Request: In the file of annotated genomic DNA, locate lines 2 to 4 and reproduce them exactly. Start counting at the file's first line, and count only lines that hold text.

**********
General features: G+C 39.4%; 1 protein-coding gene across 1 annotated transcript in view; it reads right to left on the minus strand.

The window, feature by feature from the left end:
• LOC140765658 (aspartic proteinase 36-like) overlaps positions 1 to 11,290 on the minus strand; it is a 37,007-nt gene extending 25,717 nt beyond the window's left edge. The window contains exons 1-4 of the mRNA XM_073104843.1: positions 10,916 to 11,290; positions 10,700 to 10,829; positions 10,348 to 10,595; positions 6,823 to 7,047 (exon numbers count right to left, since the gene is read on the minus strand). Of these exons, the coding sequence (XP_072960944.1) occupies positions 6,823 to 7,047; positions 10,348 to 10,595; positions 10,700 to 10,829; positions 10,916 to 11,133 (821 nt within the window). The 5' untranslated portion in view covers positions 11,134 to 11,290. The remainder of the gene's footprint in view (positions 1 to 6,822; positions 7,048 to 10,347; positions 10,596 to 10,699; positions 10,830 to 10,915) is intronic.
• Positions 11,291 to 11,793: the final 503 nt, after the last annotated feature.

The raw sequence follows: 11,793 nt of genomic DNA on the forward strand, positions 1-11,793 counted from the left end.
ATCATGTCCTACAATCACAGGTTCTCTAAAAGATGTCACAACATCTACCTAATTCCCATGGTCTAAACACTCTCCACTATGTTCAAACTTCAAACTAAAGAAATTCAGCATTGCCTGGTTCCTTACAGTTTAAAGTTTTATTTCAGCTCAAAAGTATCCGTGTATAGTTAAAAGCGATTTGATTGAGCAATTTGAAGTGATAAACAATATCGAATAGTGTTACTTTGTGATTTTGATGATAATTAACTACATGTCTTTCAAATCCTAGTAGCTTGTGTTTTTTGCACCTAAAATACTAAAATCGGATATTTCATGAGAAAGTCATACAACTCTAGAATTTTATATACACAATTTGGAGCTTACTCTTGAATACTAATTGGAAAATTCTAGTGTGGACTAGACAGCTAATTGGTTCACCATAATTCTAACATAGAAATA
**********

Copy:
The window, feature by feature from the left end:
• LOC140765658 (aspartic proteinase 36-like) overlaps positions 1 to 11,290 on the minus strand; it is a 37,007-nt gene extending 25,717 nt beyond the window's left edge. The window contains exons 1-4 of the mRNA XM_073104843.1: positions 10,916 to 11,290; positions 10,700 to 10,829; positions 10,348 to 10,595; positions 6,823 to 7,047 (exon numbers count right to left, since the gene is read on the minus strand). Of these exons, the coding sequence (XP_072960944.1) occupies positions 6,823 to 7,047; positions 10,348 to 10,595; positions 10,700 to 10,829; positions 10,916 to 11,133 (821 nt within the window). The 5' untranslated portion in view covers positions 11,134 to 11,290. The remainder of the gene's footprint in view (positions 1 to 6,822; positions 7,048 to 10,347; positions 10,596 to 10,699; positions 10,830 to 10,915) is intronic.
• Positions 11,291 to 11,793: the final 503 nt, after the last annotated feature.